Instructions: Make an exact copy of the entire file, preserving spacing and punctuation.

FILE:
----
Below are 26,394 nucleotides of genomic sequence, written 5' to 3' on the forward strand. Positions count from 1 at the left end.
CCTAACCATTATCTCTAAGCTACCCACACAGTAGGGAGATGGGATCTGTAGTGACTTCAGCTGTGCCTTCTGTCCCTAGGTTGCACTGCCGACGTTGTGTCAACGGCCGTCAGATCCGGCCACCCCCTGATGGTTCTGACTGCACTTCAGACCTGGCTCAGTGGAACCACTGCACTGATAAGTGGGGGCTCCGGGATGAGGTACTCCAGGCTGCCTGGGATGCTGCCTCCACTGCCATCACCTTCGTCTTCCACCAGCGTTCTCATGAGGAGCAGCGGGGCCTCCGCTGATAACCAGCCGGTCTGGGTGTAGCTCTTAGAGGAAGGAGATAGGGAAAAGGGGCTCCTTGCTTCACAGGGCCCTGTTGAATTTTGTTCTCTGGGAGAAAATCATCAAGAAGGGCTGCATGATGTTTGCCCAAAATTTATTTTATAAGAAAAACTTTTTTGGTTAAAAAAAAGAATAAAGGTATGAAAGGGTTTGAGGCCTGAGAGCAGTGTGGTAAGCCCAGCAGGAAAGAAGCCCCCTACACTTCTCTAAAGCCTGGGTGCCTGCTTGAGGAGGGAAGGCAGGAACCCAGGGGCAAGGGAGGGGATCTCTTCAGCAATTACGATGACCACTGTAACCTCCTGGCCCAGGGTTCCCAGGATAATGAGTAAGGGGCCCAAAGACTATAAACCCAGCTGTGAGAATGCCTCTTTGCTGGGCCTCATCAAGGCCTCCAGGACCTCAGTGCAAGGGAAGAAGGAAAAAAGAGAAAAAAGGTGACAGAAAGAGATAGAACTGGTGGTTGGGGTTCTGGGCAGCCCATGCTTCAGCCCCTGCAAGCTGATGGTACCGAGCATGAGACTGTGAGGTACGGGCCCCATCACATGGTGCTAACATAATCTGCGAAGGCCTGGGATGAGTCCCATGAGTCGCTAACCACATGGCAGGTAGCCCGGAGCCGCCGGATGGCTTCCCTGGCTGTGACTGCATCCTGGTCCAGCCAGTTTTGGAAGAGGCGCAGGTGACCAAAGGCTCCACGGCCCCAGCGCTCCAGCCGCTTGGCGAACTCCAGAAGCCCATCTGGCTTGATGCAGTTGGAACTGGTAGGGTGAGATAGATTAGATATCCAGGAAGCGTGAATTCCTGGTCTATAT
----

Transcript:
Below are 26,394 nucleotides of genomic sequence, written 5' to 3' on the forward strand. Positions count from 1 at the left end.
CCTAACCATTATCTCTAAGCTACCCACACAGTAGGGAGATGGGATCTGTAGTGACTTCAGCTGTGCCTTCTGTCCCTAGGTTGCACTGCCGACGTTGTGTCAACGGCCGTCAGATCCGGCCACCCCCTGATGGTTCTGACTGCACTTCAGACCTGGCTCAGTGGAACCACTGCACTGATAAGTGGGGGCTCCGGGATGAGGTACTCCAGGCTGCCTGGGATGCTGCCTCCACTGCCATCACCTTCGTCTTCCACCAGCGTTCTCATGAGGAGCAGCGGGGCCTCCGCTGATAACCAGCCGGTCTGGGTGTAGCTCTTAGAGGAAGGAGATAGGGAAAAGGGGCTCCTTGCTTCACAGGGCCCTGTTGAATTTTGTTCTCTGGGAGAAAATCATCAAGAAGGGCTGCATGATGTTTGCCCAAAATTTATTTTATAAGAAAAACTTTTTTGGTTAAAAAAAAGAATAAAGGTATGAAAGGGTTTGAGGCCTGAGAGCAGTGTGGTAAGCCCAGCAGGAAAGAAGCCCCCTACACTTCTCTAAAGCCTGGGTGCCTGCTTGAGGAGGGAAGGCAGGAACCCAGGGGCAAGGGAGGGGATCTCTTCAGCAATTACGATGACCACTGTAACCTCCTGGCCCAGGGTTCCCAGGATAATGAGTAAGGGGCCCAAAGACTATAAACCCAGCTGTGAGAATGCCTCTTTGCTGGGCCTCATCAAGGCCTCCAGGACCTCAGTGCAAGGGAAGAAGGAAAAAAGAGAAAAAAGGTGACAGAAAGAGATAGAACTGGTGGTTGGGGTTCTGGGCAGCCCATGCTTCAGCCCCTGCAAGCTGATGGTACCGAGCATGAGACTGTGAGGTACGGGCCCCATCACATGGTGCTAACATAATCTGCGAAGGCCTGGGATGAGTCCCATGAGTCGCTAACCACATGGCAGGTAGCCCGGAGCCGCCGGATGGCTTCCCTGGCTGTGACTGCATCCTGGTCCAGCCAGTTTTGGAAGAGGCGCAGGTGACCAAAGGCTCCACGGCCCCAGCGCTCCAGCCGCTTGGCGAACTCCAGAAGCCCATCTGGCTTGATGCAGTTGGAACTGGTAGGGTGAGATAGATTAGATATCCAGGAAGCGTGAATTCCTGGTCTATAT